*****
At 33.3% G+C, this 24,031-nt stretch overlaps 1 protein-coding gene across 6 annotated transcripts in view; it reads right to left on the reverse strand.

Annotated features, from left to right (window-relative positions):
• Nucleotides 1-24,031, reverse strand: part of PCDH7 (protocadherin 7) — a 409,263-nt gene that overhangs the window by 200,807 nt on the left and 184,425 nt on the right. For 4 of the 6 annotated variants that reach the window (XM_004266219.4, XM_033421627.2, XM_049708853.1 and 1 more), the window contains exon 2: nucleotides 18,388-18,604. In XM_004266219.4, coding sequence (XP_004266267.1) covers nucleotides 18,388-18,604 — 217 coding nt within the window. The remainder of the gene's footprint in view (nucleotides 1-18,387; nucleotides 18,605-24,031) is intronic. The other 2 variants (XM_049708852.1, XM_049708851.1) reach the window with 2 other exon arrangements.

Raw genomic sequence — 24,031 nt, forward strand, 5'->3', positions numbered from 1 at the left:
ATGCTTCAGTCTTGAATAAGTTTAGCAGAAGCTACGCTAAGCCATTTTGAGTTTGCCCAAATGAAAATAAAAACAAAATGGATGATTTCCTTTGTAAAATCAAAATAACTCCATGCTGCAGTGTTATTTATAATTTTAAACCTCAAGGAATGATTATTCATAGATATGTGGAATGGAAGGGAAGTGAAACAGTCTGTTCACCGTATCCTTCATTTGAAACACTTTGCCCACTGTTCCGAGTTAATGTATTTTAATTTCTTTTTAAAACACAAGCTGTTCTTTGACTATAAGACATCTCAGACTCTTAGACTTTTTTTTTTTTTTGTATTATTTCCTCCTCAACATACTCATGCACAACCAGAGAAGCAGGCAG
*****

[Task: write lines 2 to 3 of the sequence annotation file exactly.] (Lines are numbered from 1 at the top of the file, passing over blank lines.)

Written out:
Annotated features, from left to right (window-relative positions):
• Nucleotides 1-24,031, reverse strand: part of PCDH7 (protocadherin 7) — a 409,263-nt gene that overhangs the window by 200,807 nt on the left and 184,425 nt on the right. For 4 of the 6 annotated variants that reach the window (XM_004266219.4, XM_033421627.2, XM_049708853.1 and 1 more), the window contains exon 2: nucleotides 18,388-18,604. In XM_004266219.4, coding sequence (XP_004266267.1) covers nucleotides 18,388-18,604 — 217 coding nt within the window. The remainder of the gene's footprint in view (nucleotides 1-18,387; nucleotides 18,605-24,031) is intronic. The other 2 variants (XM_049708852.1, XM_049708851.1) reach the window with 2 other exon arrangements.